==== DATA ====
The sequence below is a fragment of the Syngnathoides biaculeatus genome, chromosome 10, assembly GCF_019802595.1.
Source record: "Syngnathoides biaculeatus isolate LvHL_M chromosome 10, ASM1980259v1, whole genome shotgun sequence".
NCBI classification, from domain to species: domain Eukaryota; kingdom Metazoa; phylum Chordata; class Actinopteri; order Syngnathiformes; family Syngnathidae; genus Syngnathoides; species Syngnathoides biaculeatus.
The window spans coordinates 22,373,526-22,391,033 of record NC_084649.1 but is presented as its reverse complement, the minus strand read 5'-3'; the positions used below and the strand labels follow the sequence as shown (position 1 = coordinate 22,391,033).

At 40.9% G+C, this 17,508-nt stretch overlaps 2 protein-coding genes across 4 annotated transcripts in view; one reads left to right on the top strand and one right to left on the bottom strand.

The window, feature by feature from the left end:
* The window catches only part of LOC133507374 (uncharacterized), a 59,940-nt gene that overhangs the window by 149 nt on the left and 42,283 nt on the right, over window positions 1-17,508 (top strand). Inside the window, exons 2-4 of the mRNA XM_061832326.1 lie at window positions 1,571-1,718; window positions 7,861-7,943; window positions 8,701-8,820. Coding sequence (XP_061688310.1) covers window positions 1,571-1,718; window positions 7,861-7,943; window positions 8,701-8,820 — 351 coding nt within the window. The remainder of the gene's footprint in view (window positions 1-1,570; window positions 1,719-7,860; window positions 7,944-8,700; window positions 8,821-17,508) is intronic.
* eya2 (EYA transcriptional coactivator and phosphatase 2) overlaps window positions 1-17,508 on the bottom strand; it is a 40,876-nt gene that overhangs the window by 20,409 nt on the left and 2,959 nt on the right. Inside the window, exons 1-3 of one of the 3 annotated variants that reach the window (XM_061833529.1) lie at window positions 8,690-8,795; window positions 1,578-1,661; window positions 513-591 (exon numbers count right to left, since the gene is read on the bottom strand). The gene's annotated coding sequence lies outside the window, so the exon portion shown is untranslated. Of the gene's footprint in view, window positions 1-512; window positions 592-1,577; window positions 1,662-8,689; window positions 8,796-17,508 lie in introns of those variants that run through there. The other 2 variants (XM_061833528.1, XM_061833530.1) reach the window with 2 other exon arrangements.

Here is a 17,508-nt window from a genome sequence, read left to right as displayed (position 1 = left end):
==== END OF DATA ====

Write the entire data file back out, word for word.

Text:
The sequence below is a fragment of the Syngnathoides biaculeatus genome, chromosome 10, assembly GCF_019802595.1.
Source record: "Syngnathoides biaculeatus isolate LvHL_M chromosome 10, ASM1980259v1, whole genome shotgun sequence".
NCBI classification, from domain to species: domain Eukaryota; kingdom Metazoa; phylum Chordata; class Actinopteri; order Syngnathiformes; family Syngnathidae; genus Syngnathoides; species Syngnathoides biaculeatus.
The window spans coordinates 22,373,526-22,391,033 of record NC_084649.1 but is presented as its reverse complement, the minus strand read 5'-3'; the positions used below and the strand labels follow the sequence as shown (position 1 = coordinate 22,391,033).

At 40.9% G+C, this 17,508-nt stretch overlaps 2 protein-coding genes across 4 annotated transcripts in view; one reads left to right on the top strand and one right to left on the bottom strand.

The window, feature by feature from the left end:
* The window catches only part of LOC133507374 (uncharacterized), a 59,940-nt gene that overhangs the window by 149 nt on the left and 42,283 nt on the right, over window positions 1-17,508 (top strand). Inside the window, exons 2-4 of the mRNA XM_061832326.1 lie at window positions 1,571-1,718; window positions 7,861-7,943; window positions 8,701-8,820. Coding sequence (XP_061688310.1) covers window positions 1,571-1,718; window positions 7,861-7,943; window positions 8,701-8,820 — 351 coding nt within the window. The remainder of the gene's footprint in view (window positions 1-1,570; window positions 1,719-7,860; window positions 7,944-8,700; window positions 8,821-17,508) is intronic.
* eya2 (EYA transcriptional coactivator and phosphatase 2) overlaps window positions 1-17,508 on the bottom strand; it is a 40,876-nt gene that overhangs the window by 20,409 nt on the left and 2,959 nt on the right. Inside the window, exons 1-3 of one of the 3 annotated variants that reach the window (XM_061833529.1) lie at window positions 8,690-8,795; window positions 1,578-1,661; window positions 513-591 (exon numbers count right to left, since the gene is read on the bottom strand). The gene's annotated coding sequence lies outside the window, so the exon portion shown is untranslated. Of the gene's footprint in view, window positions 1-512; window positions 592-1,577; window positions 1,662-8,689; window positions 8,796-17,508 lie in introns of those variants that run through there. The other 2 variants (XM_061833528.1, XM_061833530.1) reach the window with 2 other exon arrangements.

Here is a 17,508-nt window from a genome sequence, read left to right as displayed (position 1 = left end):